Rabbi Simcha Krauss, zt”l, has passed into eternity.
For those who remain in the earthly world, it is a great loss. Rabbi Krauss was multi-faceted, but I choose to share the Rabbi Krauss I knew.
From the moment I walked into the small room in Jerusalem and was introduced to Rabbi Krauss I realized that I was in the presence of a great man. He spoke quietly, which was typical of his humility, and asked me questions to learn about me and my activities. But from that very humility emanated his greatness.
Rabbi Krauss deeply felt the pain of agunot. As a believing Jew who was a truly great talmid chacham he could not accept the manipulation of the halakha which brought about so much suffering. You can begin to understand his pain by just watching the first few minutes of his presentation at an Agunah Day Event on March 8, 2014, held by the International Young Israel Movement in Israel.
As Rabbi Krauss said: “If the Jewish community doesn’t feel the pain, it is problematic…There can be solutions.” Rabbi Krauss took upon himself to find solutions to the agunah problem – both preventative and curative. He published an approbation for the book I authored analyzing and disseminating prenuptial agreements for the prevention of get-refusal — מנעי עיניך מדמעה: הסכמי קדם נישואין למניעת סירוב גט. Moreover, he developed a brilliant thesis within the halakha which formed the basis of releasing agunot from their chains and allowing them to build a new healthy family unit. He sought to explain his thesis to rabbinical scholars. And finally, he put it into action by founding the International Beth Din and curing the pain of many agunot who brought their cases before him for judgement – granting these women and their families succor when others failed to do so.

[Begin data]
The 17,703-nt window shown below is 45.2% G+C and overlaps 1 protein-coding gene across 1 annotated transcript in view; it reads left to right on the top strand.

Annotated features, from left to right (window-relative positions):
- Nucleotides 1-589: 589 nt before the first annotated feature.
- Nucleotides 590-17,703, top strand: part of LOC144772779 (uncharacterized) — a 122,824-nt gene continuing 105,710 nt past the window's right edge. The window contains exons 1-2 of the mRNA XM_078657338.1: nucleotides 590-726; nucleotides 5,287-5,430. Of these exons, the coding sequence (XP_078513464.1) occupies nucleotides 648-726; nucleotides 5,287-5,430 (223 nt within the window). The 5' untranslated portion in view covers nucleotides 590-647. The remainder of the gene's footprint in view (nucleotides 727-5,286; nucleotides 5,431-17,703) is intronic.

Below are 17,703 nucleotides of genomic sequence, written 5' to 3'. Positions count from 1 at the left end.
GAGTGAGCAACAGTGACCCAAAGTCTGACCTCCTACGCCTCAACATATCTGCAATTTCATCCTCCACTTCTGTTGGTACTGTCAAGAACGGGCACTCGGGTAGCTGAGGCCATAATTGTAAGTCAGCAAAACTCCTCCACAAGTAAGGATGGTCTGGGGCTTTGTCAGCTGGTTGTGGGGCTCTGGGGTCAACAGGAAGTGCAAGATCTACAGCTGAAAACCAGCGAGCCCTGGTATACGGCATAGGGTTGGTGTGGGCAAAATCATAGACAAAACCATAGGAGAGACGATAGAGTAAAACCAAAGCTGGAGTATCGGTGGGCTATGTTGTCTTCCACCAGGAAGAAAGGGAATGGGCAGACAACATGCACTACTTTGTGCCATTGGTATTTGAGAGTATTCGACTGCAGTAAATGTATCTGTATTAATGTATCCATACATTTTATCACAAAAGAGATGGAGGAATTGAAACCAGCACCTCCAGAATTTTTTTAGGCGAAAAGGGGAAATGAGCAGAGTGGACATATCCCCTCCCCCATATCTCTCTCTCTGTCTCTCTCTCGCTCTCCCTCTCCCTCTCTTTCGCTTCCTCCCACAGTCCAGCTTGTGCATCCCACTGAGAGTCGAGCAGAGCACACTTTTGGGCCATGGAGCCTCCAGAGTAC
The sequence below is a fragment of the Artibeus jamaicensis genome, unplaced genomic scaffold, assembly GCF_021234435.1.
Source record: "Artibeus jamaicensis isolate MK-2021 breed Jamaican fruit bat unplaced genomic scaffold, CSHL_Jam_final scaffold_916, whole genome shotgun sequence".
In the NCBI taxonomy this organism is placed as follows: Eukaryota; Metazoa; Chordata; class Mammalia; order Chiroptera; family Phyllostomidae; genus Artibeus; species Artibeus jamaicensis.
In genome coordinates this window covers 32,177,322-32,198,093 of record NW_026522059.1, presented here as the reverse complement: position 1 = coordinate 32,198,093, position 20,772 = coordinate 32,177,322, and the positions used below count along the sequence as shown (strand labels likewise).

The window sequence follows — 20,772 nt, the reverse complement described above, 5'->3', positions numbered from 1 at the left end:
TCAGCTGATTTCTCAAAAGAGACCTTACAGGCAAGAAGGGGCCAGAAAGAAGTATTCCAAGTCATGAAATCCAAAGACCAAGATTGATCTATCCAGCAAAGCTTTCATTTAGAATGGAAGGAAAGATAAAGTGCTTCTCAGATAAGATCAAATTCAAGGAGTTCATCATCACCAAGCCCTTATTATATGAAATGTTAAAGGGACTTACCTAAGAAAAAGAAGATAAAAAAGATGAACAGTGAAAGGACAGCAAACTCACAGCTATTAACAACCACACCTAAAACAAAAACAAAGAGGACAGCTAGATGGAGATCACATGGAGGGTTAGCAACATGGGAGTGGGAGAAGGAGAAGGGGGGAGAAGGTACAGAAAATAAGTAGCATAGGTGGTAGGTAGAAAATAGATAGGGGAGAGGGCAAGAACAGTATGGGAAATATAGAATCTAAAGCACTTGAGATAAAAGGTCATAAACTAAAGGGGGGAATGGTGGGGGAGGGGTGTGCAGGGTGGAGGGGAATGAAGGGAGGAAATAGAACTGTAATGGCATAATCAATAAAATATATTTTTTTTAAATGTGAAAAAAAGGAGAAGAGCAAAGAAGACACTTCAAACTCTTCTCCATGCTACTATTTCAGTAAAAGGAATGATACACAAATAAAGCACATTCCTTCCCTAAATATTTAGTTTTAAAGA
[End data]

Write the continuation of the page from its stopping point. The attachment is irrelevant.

Rabbi Simcha Krauss will be remembered by the Jewish people for his greatness as a Rav, a leader, a talmid chacham, a rebbe and a rabbinical court judge. But for many individual Jews, myself included, he is remembered in our hearts and minds as the epitome of these words:
אָמַר שְׁלֹמֹה רָאִיתִי דִּמְעַת הָעֲשׁוּקִים וְאֵין לָהֶם מְנַחֵם,
וְכָל הַמַּתִּיר עֲגוּנָה אַחַת בַּזְּמַן כְּאִלּוּ בָּנָה אַחַת מֵחָרְבוֹת יְרוּשָׁלַיִם הָעֶלְיוֹנָה
(שו”ת בית חדש החדשות, סי’ סד)
I have seen the tears of the oppressed and they have no one to comfort them,
And each who releases one chained woman in a timely manner is as one who built one of the ruins of the heavenly Jerusalem. (Responsa of Bayit Chadash 64)
Rabbi Simcha Krauss has seen the tears and has built the ruins of heavenly Jerusalem in our time. His memory will continue to provide us with blessings.